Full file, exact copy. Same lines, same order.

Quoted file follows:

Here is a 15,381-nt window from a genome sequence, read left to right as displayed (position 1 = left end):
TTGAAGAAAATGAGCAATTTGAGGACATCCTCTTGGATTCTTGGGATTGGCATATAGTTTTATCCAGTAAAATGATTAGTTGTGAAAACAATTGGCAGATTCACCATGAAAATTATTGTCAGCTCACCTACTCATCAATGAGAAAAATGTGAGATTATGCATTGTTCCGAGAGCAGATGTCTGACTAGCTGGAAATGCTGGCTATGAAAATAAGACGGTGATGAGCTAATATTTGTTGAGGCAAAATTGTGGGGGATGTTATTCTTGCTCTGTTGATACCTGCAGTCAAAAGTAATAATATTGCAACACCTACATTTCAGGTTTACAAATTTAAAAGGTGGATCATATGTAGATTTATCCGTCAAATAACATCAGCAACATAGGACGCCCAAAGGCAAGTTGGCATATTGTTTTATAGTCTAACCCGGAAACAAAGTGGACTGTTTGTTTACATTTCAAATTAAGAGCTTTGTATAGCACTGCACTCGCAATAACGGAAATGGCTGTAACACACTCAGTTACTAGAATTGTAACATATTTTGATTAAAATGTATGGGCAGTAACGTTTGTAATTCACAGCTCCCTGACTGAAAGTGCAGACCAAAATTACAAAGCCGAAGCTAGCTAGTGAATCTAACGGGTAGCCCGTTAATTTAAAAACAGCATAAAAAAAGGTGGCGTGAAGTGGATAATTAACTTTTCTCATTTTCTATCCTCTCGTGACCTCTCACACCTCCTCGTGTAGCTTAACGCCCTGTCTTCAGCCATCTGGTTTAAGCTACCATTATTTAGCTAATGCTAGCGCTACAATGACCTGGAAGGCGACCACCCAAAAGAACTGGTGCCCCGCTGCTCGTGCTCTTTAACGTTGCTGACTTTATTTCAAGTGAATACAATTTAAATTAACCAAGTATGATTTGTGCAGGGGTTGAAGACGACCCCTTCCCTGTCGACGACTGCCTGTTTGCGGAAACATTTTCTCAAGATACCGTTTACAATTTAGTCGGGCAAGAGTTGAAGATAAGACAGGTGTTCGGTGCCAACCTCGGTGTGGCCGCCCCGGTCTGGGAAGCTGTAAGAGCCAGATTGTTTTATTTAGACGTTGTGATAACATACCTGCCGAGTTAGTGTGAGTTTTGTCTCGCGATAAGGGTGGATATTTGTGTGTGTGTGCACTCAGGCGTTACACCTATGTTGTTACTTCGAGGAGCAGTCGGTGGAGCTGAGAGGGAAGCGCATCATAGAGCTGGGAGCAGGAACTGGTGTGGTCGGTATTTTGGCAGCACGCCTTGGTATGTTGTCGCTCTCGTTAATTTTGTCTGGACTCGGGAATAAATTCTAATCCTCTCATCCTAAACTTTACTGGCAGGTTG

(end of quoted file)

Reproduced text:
Here is a 15,381-nt window from a genome sequence, read left to right as displayed (position 1 = left end):
TTGAAGAAAATGAGCAATTTGAGGACATCCTCTTGGATTCTTGGGATTGGCATATAGTTTTATCCAGTAAAATGATTAGTTGTGAAAACAATTGGCAGATTCACCATGAAAATTATTGTCAGCTCACCTACTCATCAATGAGAAAAATGTGAGATTATGCATTGTTCCGAGAGCAGATGTCTGACTAGCTGGAAATGCTGGCTATGAAAATAAGACGGTGATGAGCTAATATTTGTTGAGGCAAAATTGTGGGGGATGTTATTCTTGCTCTGTTGATACCTGCAGTCAAAAGTAATAATATTGCAACACCTACATTTCAGGTTTACAAATTTAAAAGGTGGATCATATGTAGATTTATCCGTCAAATAACATCAGCAACATAGGACGCCCAAAGGCAAGTTGGCATATTGTTTTATAGTCTAACCCGGAAACAAAGTGGACTGTTTGTTTACATTTCAAATTAAGAGCTTTGTATAGCACTGCACTCGCAATAACGGAAATGGCTGTAACACACTCAGTTACTAGAATTGTAACATATTTTGATTAAAATGTATGGGCAGTAACGTTTGTAATTCACAGCTCCCTGACTGAAAGTGCAGACCAAAATTACAAAGCCGAAGCTAGCTAGTGAATCTAACGGGTAGCCCGTTAATTTAAAAACAGCATAAAAAAAGGTGGCGTGAAGTGGATAATTAACTTTTCTCATTTTCTATCCTCTCGTGACCTCTCACACCTCCTCGTGTAGCTTAACGCCCTGTCTTCAGCCATCTGGTTTAAGCTACCATTATTTAGCTAATGCTAGCGCTACAATGACCTGGAAGGCGACCACCCAAAAGAACTGGTGCCCCGCTGCTCGTGCTCTTTAACGTTGCTGACTTTATTTCAAGTGAATACAATTTAAATTAACCAAGTATGATTTGTGCAGGGGTTGAAGACGACCCCTTCCCTGTCGACGACTGCCTGTTTGCGGAAACATTTTCTCAAGATACCGTTTACAATTTAGTCGGGCAAGAGTTGAAGATAAGACAGGTGTTCGGTGCCAACCTCGGTGTGGCCGCCCCGGTCTGGGAAGCTGTAAGAGCCAGATTGTTTTATTTAGACGTTGTGATAACATACCTGCCGAGTTAGTGTGAGTTTTGTCTCGCGATAAGGGTGGATATTTGTGTGTGTGTGCACTCAGGCGTTACACCTATGTTGTTACTTCGAGGAGCAGTCGGTGGAGCTGAGAGGGAAGCGCATCATAGAGCTGGGAGCAGGAACTGGTGTGGTCGGTATTTTGGCAGCACGCCTTGGTATGTTGTCGCTCTCGTTAATTTTGTCTGGACTCGGGAATAAATTCTAATCCTCTCATCCTAAACTTTACTGGCAGGTTG